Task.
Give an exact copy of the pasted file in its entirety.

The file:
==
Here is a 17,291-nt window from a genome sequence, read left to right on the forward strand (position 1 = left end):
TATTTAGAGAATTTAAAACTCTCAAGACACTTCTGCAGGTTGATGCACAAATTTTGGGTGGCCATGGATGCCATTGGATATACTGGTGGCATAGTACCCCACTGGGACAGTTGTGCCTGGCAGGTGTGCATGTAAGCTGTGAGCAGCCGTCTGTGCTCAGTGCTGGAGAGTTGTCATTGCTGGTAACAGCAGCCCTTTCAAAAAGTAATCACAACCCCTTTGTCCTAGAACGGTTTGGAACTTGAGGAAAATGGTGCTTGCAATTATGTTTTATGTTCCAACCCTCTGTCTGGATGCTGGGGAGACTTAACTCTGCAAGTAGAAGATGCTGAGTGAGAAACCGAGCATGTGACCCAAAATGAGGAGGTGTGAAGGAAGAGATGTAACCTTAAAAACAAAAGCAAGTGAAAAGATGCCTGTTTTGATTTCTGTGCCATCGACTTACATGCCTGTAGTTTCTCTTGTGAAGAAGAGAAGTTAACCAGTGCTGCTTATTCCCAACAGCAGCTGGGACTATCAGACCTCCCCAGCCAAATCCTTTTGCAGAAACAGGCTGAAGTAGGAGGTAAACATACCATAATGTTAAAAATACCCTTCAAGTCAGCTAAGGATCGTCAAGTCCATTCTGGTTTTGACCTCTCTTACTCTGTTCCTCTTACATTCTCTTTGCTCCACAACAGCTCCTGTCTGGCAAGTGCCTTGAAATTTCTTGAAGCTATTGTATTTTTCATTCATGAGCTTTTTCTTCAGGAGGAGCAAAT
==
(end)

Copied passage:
Here is a 17,291-nt window from a genome sequence, read left to right on the forward strand (position 1 = left end):
TATTTAGAGAATTTAAAACTCTCAAGACACTTCTGCAGGTTGATGCACAAATTTTGGGTGGCCATGGATGCCATTGGATATACTGGTGGCATAGTACCCCACTGGGACAGTTGTGCCTGGCAGGTGTGCATGTAAGCTGTGAGCAGCCGTCTGTGCTCAGTGCTGGAGAGTTGTCATTGCTGGTAACAGCAGCCCTTTCAAAAAGTAATCACAACCCCTTTGTCCTAGAACGGTTTGGAACTTGAGGAAAATGGTGCTTGCAATTATGTTTTATGTTCCAACCCTCTGTCTGGATGCTGGGGAGACTTAACTCTGCAAGTAGAAGATGCTGAGTGAGAAACCGAGCATGTGACCCAAAATGAGGAGGTGTGAAGGAAGAGATGTAACCTTAAAAACAAAAGCAAGTGAAAAGATGCCTGTTTTGATTTCTGTGCCATCGACTTACATGCCTGTAGTTTCTCTTGTGAAGAAGAGAAGTTAACCAGTGCTGCTTATTCCCAACAGCAGCTGGGACTATCAGACCTCCCCAGCCAAATCCTTTTGCAGAAACAGGCTGAAGTAGGAGGTAAACATACCATAATGTTAAAAATACCCTTCAAGTCAGCTAAGGATCGTCAAGTCCATTCTGGTTTTGACCTCTCTTACTCTGTTCCTCTTACATTCTCTTTGCTCCACAACAGCTCCTGTCTGGCAAGTGCCTTGAAATTTCTTGAAGCTATTGTATTTTTCATTCATGAGCTTTTTCTTCAGGAGGAGCAAAT